Daryl Hall, Todd Rundgren, Symphony Hall — It’s a match made in soulful pop heaven. Hall and Rundgren are two veteran musicians that are both headliners in their own right. They’re childhood friends from their Philadelphia hometown, and have worked, although not toured, together intermittently over the past five decades. Hall is promoting a new compilation of his solo, that is, non Hall and Oates work, and Rundgren can pick and choose his set list from dozens of albums. They will likely join together for a few tunes too, a tasty proposition that should bring out the best in this inspired pairing.

$79-129. 7:30 p.m. Symphony Hall, 1280 Peachtree St. NE, Atlanta, 30309 404-733-5000


Wed., April 6

Joan Osborne, City Winery — Soulful pop singer Osborne hasn’t had many hits in the last few decades, but she has kept busy; first by joining the Grateful Dead for a short while, then fronting the harder blues rocking Trigger Hippie outfit. Her later releases haven’t fared particularly well, but all display her tough/tender pipes, gutsy approach and breezy/bluesy style. And, she always brings it live. With a new album out, there is an even larger catalog of songs for her to choose from.

$40-55. 8:00 p.m. City Winery, 650 North Ave. NE., Atlanta, 30308.

Thurs., April 7

The Zombies, Center Stage — It’s named the “Life is a Merry-Go-Round” tour which is appropriate — The Zombies have ridden one since their mid-‘60s formation. Led by keyboardist Rod Argent and breathy singer Colin Blunstone, few original British Invasion acts have had a second life quite as successful. New albums of originals, lots of tours, and plenty of positive press for their atmospheric pop makes them more than just survivors. They connect generations, bridging audiences ranging from grandparents to youngsters.

$40-170. 8:00 p.m. Center Stage, 1374 W. Peachtree St. NW, Atlanta, 30309.

Sat., April 9

James McMurtry, Eddie Owen Presents; Red Clay Music Foundry — Americana singer/songwriter/poet McMurtry’s 2021 release The Horses and the Hound, his first in seven years, was considered one the year’s finest and a career high point for a guy who has had a handful of others now considered classics. His baritone talk/singing voice is as compelling as his songs, many about the struggles so many of us experience just getting by. He usually plays larger venues, so this is a unique opportunity to experience his music and stories in an intimate setting. Unfortunately both shows are sold out.

$28 (sold out). 4:00 p.m. and 8:00 p.m. Eddie Owen Presents:Red Clay Music Foundry, 311 Main St., Duluth, GA. 30096. 678-892-6373.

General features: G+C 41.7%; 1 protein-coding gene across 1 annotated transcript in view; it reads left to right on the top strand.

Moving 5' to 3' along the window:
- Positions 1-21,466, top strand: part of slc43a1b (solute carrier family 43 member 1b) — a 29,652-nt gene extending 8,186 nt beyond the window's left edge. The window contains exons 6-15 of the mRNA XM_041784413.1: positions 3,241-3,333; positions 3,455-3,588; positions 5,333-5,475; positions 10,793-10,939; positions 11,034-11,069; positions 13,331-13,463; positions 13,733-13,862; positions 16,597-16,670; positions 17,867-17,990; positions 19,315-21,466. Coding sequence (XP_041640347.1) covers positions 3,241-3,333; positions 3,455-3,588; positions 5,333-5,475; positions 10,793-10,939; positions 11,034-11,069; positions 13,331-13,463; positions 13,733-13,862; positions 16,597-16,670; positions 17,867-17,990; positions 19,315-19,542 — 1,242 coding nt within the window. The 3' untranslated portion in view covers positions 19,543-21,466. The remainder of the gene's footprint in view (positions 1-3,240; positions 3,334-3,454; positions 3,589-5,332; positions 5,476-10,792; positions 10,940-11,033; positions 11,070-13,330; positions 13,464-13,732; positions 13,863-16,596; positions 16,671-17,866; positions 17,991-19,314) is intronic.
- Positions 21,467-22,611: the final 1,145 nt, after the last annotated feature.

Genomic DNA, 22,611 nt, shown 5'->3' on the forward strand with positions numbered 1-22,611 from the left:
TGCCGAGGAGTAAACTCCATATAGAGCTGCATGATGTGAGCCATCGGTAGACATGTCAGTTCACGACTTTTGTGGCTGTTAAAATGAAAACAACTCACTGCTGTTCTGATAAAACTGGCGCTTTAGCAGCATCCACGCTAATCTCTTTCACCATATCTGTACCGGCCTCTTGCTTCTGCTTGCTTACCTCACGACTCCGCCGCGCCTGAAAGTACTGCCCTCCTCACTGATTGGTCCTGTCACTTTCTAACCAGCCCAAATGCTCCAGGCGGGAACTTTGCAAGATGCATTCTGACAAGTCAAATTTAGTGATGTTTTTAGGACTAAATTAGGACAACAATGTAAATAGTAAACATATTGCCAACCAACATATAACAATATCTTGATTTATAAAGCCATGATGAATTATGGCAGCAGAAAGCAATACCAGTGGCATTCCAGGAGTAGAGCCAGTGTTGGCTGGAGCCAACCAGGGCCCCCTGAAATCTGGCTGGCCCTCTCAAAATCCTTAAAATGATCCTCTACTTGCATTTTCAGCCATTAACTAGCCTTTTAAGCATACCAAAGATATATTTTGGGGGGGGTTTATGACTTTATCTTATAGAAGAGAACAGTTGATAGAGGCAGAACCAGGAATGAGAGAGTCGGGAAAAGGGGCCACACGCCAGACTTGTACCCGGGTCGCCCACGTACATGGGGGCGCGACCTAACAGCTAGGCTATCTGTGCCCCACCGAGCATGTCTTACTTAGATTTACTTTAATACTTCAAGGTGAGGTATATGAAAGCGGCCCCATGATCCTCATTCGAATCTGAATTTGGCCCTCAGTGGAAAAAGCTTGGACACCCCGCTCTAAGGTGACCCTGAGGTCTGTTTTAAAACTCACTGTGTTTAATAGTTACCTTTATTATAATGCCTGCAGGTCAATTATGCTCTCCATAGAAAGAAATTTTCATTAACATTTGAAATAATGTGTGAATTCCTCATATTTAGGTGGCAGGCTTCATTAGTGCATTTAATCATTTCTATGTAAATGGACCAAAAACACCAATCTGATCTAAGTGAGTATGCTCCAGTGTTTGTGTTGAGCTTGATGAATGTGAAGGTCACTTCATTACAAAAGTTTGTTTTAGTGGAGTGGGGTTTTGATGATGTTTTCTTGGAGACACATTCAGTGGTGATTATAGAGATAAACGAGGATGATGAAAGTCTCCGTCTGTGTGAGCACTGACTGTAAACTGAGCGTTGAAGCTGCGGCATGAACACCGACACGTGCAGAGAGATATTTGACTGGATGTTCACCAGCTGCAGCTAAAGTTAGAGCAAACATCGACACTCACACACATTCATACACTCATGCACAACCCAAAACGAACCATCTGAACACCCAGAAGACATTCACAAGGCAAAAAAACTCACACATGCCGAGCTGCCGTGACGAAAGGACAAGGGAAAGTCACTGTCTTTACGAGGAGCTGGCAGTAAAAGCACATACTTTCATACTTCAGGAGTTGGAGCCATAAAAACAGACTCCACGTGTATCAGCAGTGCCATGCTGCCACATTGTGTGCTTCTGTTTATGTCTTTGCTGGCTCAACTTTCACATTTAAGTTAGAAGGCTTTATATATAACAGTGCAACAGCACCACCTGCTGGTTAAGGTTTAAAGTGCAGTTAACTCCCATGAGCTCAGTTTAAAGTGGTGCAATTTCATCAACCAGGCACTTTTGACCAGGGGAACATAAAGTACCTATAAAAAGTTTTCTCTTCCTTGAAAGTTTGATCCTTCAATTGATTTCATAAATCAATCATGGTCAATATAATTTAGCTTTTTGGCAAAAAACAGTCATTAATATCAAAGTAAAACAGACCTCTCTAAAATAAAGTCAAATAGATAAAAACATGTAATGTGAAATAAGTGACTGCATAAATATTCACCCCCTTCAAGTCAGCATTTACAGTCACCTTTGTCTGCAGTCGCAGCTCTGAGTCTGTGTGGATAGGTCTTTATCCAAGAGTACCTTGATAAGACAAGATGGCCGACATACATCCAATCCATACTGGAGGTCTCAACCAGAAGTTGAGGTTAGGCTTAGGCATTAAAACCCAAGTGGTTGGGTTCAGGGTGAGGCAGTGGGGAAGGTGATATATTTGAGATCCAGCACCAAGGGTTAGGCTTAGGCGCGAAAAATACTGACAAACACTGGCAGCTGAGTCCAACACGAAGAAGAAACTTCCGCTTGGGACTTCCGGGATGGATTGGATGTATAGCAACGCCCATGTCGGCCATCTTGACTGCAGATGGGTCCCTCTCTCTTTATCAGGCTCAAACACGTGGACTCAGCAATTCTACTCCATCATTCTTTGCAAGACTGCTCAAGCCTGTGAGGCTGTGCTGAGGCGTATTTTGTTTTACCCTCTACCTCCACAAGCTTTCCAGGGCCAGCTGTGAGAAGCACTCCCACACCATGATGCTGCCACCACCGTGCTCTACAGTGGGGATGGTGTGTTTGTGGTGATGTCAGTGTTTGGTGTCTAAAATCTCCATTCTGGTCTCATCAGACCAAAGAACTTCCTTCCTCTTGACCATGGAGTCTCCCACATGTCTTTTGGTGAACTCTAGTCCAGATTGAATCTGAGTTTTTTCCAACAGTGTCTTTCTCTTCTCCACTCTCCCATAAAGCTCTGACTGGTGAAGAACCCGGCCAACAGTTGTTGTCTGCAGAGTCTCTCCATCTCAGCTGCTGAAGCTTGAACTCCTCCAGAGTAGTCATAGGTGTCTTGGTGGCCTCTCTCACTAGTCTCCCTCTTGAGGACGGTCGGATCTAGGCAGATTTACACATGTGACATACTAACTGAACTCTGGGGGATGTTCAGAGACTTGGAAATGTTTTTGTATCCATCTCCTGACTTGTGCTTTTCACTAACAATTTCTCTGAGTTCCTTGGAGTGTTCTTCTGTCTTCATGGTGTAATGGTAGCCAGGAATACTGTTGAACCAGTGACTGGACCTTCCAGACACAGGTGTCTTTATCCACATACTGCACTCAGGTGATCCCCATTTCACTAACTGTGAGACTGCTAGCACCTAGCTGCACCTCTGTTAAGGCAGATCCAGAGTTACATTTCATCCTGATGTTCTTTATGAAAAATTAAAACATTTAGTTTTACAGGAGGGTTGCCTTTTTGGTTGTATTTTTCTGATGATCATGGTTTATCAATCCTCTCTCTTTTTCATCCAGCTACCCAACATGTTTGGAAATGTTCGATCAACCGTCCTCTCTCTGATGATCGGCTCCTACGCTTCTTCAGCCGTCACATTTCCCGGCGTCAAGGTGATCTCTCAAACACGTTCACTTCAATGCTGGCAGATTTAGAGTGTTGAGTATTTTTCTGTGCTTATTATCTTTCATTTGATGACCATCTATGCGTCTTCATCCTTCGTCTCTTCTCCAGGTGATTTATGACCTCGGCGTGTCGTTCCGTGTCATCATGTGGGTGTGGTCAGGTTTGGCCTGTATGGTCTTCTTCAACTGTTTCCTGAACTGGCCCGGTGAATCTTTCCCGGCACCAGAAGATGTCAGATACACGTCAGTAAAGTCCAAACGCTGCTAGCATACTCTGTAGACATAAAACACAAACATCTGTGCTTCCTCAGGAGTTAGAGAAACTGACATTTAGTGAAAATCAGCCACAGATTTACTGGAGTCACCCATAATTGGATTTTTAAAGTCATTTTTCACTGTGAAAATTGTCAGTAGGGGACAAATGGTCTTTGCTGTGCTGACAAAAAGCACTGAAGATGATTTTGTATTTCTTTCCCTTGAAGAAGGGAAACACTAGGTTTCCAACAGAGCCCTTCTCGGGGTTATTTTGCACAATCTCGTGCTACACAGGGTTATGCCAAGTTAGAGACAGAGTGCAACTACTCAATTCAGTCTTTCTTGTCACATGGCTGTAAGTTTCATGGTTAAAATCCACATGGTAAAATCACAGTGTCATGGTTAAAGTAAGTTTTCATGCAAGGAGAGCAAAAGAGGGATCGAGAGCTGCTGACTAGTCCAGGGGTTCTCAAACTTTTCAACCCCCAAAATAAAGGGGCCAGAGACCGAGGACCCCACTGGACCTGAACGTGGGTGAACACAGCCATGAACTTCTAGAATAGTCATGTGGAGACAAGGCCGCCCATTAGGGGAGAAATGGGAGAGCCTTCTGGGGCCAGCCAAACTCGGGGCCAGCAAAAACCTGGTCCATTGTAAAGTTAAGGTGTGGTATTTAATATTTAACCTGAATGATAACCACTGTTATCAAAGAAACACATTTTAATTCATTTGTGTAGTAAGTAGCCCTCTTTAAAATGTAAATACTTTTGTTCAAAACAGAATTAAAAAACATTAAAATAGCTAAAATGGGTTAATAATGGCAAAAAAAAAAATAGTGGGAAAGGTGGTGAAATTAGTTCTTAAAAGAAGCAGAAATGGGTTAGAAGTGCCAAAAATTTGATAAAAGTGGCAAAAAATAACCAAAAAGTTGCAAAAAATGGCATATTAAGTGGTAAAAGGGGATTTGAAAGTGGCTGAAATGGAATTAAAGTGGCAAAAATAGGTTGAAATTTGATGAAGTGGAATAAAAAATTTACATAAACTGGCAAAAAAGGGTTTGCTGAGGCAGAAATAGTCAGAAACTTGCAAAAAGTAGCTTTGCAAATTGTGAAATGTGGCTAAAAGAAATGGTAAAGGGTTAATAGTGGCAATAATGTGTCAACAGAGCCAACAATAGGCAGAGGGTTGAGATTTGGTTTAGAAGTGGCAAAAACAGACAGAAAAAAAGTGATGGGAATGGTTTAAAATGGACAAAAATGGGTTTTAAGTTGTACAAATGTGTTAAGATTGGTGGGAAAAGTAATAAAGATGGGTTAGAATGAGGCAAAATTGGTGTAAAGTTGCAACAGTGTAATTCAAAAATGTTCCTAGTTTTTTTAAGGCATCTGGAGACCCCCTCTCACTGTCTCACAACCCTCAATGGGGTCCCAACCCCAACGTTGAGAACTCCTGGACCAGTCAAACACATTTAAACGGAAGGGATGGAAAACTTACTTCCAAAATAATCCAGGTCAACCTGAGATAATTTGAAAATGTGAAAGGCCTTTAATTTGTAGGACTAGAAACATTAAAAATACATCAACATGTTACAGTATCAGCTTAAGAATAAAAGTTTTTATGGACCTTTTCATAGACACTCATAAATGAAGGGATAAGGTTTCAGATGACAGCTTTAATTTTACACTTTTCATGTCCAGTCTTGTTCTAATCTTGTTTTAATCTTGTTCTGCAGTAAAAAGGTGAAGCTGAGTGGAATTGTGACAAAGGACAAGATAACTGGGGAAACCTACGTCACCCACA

Sun., April 10


HE’S GOT THEM STATESBORO BLUES: Jontavious Willis pays tribute to fellow Georgia native Blind Willie McTell April 10. PHOTO CREDIT: Courtesy Jontavious Willis

Restoration of Blind Willie McTell Mosaic Fundraiser, Blind Willie’s — Young GA folk bluesmen Jontavious Willis and journeyman Mudcat join for a performance to raise funds to repair McTell’s mosaic on the grounds of the Little 5 Points Center for Arts and Community. It’s a logical bill since not only are both musicians strongly influenced by McTell’s rural acoustic blues, but theBlind Willie’s location seals the deal. It’s sure to be a unique and moving performance, especially if both artists share the stage for a while, which is likely.

$12. 5:00 p.m. Blind Willie’s, 828 N. Highland Ave., Atlanta, 30306. 404-873-2583

Atlanta Blues Society Monthly Meeting, Cajun Blues-Seafood Restaurant — Whether you’re new to the blues or just want to get your mojo working, The Atlanta Blues Society’s monthly get-togethers are a joyous way to join other fans of the genre, hear a local live act play the music, win raffle prizes (the proceeds go to local blues musicians who have fallen on hard times) and maybe even participate in the jam session that closes each meeting. The atmosphere is welcoming and friendly, and the music is real and raw.

Free. 3:00 p.m. Cajun Blues-Seafood Restaurant, 2197 Savoy Dr.,Chamblee, GA.

Tues., April 12

Brett Newski, Smith’s Olde Bar— Milwaukee’s self-described “90’s kid” Newski is a Renaissance man of sorts. Singer/songwriter, cartoonist, podcaster and author (of a new book on depression and anxiety), Newski’s alt-folk/rock is not far from that of the Violent Femmes (who are fans), although more humorous and with a Midwestern Petty-ish twang. The title of a recent tune “I’d Go Under the Weather to Get You Over the Moon” gives a good indication of his wry wit and savvy self-deprecation.

$15-18. 8:00 p.m. Smith’s Olde Bar, 1578 Piedmont Ave. NE, Atlanta, 30324. 404-875-1522